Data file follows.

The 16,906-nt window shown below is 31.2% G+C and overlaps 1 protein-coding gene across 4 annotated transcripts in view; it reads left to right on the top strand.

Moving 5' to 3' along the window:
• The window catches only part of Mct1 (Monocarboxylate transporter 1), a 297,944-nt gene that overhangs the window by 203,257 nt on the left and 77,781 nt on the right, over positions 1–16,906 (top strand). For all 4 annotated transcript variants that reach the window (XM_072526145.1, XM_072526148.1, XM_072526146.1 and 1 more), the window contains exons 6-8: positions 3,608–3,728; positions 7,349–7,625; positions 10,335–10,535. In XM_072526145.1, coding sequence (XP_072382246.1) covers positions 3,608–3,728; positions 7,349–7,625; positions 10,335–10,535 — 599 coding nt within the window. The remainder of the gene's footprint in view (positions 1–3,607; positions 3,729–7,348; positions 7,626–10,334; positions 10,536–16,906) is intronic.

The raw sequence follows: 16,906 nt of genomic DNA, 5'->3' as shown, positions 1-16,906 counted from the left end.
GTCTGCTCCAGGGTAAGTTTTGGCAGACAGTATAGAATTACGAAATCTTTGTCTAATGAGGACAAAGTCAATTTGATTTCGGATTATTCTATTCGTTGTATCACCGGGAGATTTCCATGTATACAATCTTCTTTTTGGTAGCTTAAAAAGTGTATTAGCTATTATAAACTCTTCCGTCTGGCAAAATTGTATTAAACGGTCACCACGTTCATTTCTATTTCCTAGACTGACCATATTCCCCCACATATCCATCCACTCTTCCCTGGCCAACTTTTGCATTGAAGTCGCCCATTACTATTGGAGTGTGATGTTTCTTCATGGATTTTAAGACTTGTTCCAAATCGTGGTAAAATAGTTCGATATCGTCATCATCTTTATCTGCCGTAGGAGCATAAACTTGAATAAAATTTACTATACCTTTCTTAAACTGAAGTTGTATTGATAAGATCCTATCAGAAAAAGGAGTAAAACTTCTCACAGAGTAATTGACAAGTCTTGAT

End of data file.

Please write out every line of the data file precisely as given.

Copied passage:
The 16,906-nt window shown below is 31.2% G+C and overlaps 1 protein-coding gene across 4 annotated transcripts in view; it reads left to right on the top strand.

Moving 5' to 3' along the window:
• The window catches only part of Mct1 (Monocarboxylate transporter 1), a 297,944-nt gene that overhangs the window by 203,257 nt on the left and 77,781 nt on the right, over positions 1–16,906 (top strand). For all 4 annotated transcript variants that reach the window (XM_072526145.1, XM_072526148.1, XM_072526146.1 and 1 more), the window contains exons 6-8: positions 3,608–3,728; positions 7,349–7,625; positions 10,335–10,535. In XM_072526145.1, coding sequence (XP_072382246.1) covers positions 3,608–3,728; positions 7,349–7,625; positions 10,335–10,535 — 599 coding nt within the window. The remainder of the gene's footprint in view (positions 1–3,607; positions 3,729–7,348; positions 7,626–10,334; positions 10,536–16,906) is intronic.

The raw sequence follows: 16,906 nt of genomic DNA, 5'->3' as shown, positions 1-16,906 counted from the left end.
GTCTGCTCCAGGGTAAGTTTTGGCAGACAGTATAGAATTACGAAATCTTTGTCTAATGAGGACAAAGTCAATTTGATTTCGGATTATTCTATTCGTTGTATCACCGGGAGATTTCCATGTATACAATCTTCTTTTTGGTAGCTTAAAAAGTGTATTAGCTATTATAAACTCTTCCGTCTGGCAAAATTGTATTAAACGGTCACCACGTTCATTTCTATTTCCTAGACTGACCATATTCCCCCACATATCCATCCACTCTTCCCTGGCCAACTTTTGCATTGAAGTCGCCCATTACTATTGGAGTGTGATGTTTCTTCATGGATTTTAAGACTTGTTCCAAATCGTGGTAAAATAGTTCGATATCGTCATCATCTTTATCTGCCGTAGGAGCATAAACTTGAATAAAATTTACTATACCTTTCTTAAACTGAAGTTGTATTGATAAGATCCTATCAGAAAAAGGAGTAAAACTTCTCACAGAGTAATTGACAAGTCTTGAT